Cardy reverses momentum on Bill 11, announces ‘school for the unvaccinated’

Cardy reverses momentum on Bill 11, announces ‘school for the unvaccinated’

New Brunswick — After succumbing to threats and accusations of being “bought out” by big pharma, Education Minister Dominic Cardy dramatically reversed his position on vaccinating all children without a medical exemption in the New Brunswick school system.

“I’m convinced,” he said, “that many of the people in this province are refusing to be swayed by science and would prefer to resort to ‘good vibes’ and ‘mother earth’s true intentions’ when it comes to vaccination.”

In an unsolicited interview, one of our reporters spotted Cardy exiting a downtown restaurant and our reporter suspects he may have been a little inebriated.

“Fuck it,” said Cardy. “We’ll set up a new school. These people don’t let up and I’m tired of fighting them on social media. Yeah, I’ve watched Plandemic and it took all I could muster to not join in the thousands of comments on the video. I would have been up all night responding to idiots. “Ain’t no one got time for that!” he said, quoting the popular catch phrase that’s been circulating on the internet.

The plan is to take the recently vacated Coles Island School and convert it into a special school for unvaccinated children. Unvaccinated kids would be bussed from Fredericton, Moncton and Saint John in specially retrofitted buses that would protect the driver from any interaction with these plague kids.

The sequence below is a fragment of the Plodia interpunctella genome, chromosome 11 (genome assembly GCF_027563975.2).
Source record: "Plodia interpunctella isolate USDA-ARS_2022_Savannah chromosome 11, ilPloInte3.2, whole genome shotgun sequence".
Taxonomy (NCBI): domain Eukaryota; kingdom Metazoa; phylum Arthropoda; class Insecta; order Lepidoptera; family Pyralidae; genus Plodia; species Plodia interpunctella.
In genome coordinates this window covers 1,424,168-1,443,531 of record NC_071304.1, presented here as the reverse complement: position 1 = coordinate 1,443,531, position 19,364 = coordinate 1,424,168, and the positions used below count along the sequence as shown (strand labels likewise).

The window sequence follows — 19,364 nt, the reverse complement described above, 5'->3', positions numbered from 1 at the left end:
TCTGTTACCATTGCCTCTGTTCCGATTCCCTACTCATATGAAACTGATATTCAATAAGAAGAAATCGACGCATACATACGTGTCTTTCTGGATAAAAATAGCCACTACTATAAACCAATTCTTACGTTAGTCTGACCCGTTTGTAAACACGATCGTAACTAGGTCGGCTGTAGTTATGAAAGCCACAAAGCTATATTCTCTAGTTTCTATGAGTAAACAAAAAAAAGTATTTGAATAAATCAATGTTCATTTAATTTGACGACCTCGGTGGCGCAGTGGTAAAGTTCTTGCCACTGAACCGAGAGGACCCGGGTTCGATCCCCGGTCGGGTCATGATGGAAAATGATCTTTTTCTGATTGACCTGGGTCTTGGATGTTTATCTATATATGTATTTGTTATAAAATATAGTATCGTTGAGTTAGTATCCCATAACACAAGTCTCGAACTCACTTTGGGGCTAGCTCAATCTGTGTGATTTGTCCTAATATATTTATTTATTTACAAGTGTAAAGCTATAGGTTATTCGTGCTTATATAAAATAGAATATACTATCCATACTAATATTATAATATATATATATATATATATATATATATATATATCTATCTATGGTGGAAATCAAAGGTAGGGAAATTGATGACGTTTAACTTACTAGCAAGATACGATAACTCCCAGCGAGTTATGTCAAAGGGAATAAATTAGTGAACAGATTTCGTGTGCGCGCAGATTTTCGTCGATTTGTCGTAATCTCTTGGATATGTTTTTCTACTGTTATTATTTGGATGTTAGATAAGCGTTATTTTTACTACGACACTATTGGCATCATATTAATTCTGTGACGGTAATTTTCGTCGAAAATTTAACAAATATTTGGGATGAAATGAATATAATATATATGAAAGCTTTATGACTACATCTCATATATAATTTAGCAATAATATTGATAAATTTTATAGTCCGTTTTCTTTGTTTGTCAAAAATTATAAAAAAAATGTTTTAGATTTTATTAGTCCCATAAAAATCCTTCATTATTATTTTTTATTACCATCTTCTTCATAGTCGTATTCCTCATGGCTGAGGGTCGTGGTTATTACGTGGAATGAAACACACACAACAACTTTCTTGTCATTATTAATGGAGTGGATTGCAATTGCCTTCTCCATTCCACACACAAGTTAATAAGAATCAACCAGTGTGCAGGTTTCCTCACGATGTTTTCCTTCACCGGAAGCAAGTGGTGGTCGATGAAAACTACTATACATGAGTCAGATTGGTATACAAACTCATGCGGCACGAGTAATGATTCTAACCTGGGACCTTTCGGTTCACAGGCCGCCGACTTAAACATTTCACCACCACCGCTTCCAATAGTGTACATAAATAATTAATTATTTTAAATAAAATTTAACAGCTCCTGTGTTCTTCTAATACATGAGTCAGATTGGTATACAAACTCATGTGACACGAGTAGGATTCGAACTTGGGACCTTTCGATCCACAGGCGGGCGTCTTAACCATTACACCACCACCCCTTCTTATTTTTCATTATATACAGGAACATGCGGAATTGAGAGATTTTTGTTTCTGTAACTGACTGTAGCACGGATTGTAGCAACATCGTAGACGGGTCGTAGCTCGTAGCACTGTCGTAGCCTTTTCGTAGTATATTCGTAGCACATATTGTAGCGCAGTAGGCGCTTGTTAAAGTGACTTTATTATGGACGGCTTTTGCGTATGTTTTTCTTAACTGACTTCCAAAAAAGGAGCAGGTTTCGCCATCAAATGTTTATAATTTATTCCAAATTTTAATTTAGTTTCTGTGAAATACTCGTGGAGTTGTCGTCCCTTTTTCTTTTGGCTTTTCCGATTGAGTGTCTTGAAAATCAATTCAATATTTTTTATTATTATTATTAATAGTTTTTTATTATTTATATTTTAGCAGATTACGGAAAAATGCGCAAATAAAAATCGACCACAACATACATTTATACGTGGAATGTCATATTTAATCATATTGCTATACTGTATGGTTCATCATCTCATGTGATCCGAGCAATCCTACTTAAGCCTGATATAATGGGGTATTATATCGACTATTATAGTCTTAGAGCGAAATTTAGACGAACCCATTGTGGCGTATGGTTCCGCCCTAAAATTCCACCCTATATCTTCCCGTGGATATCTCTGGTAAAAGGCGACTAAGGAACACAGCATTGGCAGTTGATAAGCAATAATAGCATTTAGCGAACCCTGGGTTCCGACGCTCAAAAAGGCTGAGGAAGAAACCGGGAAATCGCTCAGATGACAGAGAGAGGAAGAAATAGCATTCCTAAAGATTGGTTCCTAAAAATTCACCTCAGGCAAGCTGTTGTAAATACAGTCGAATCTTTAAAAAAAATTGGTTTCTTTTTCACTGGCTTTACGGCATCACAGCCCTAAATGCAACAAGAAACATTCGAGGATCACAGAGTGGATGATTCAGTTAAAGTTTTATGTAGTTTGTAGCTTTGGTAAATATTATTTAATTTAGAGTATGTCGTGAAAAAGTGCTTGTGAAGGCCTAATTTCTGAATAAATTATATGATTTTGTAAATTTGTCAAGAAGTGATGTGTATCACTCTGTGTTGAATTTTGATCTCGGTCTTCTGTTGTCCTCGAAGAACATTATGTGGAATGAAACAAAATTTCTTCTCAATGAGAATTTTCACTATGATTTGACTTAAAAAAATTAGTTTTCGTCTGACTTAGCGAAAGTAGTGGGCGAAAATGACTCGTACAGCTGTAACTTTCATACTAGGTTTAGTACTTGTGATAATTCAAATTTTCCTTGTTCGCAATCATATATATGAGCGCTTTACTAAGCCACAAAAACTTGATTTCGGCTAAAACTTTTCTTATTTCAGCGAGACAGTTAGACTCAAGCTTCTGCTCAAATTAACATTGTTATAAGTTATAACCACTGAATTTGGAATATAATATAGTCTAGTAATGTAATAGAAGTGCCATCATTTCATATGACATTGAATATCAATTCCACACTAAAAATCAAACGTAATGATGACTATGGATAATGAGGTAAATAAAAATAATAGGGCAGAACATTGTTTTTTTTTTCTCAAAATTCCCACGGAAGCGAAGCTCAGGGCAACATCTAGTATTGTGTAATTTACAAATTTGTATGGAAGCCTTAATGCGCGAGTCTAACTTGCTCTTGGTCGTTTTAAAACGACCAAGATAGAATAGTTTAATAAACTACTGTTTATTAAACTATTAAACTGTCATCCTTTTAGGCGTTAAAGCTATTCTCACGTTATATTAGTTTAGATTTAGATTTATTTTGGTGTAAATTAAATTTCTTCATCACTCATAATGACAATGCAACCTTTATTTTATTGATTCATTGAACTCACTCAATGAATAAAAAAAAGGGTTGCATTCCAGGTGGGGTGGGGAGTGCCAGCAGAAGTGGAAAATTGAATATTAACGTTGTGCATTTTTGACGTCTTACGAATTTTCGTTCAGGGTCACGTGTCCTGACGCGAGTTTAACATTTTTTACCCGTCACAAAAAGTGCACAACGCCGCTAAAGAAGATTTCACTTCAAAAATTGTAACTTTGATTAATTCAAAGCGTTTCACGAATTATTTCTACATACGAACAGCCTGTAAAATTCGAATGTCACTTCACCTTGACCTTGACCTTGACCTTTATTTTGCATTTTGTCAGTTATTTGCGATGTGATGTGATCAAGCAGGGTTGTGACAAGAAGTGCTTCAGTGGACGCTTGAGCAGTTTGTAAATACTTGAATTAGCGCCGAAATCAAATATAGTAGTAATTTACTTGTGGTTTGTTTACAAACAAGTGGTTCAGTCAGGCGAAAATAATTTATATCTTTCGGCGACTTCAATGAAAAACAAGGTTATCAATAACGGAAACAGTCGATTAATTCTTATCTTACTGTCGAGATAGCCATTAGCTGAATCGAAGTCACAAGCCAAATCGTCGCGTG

Since the province is committed to providing education in both English and French, there will also be a plexiglass divider separating each side of the buses.

“French children will be instructed to enter to the left of the screen, and English children will be directed to the right side of the divider,” said school board administrator Stacey Fields. “Initially we considered letting all the children mingle, but then once we realized either group could infect the other, we thought a more prudent approach would be to keep them separated.”

There will also be a plexiglass divider which will “essentially divide the school in half,” said Fields. “It will extend across the playground to the edge of the adjoining woods — basically as far as the smoking area in the woods. We’re not too worried about the smoking kids. They’ll be the first to die anyhow,” smirked the administrator.

Children from cities farther away will have to rely on parental transportation. Upon arrival at the school, teachers will don appropriate PPE including face masks, shields and disposable gloves before commencing the regular teaching day.

“I don’t see a problem with it,” said substitute teacher Joyce Maclean. “It’s kinda comforting to know that all these kids are vectors of disease and I’m pretty much protected behind all this gear. By the way, I plan to burn my clothes after every day at school, so if you have a better solution let me know!”

The bus driver association has yet to comment on whether the excessive driving will task their fleet beyond capacity. “As with all snap decisions like this, we just announce things and see how the people scramble to fall in line,” said Cardy.

Classes are expected to start in the fall, once they get all the residual marijuana smell out of the building.

Share your thoughts. We reserve the right to remove comments.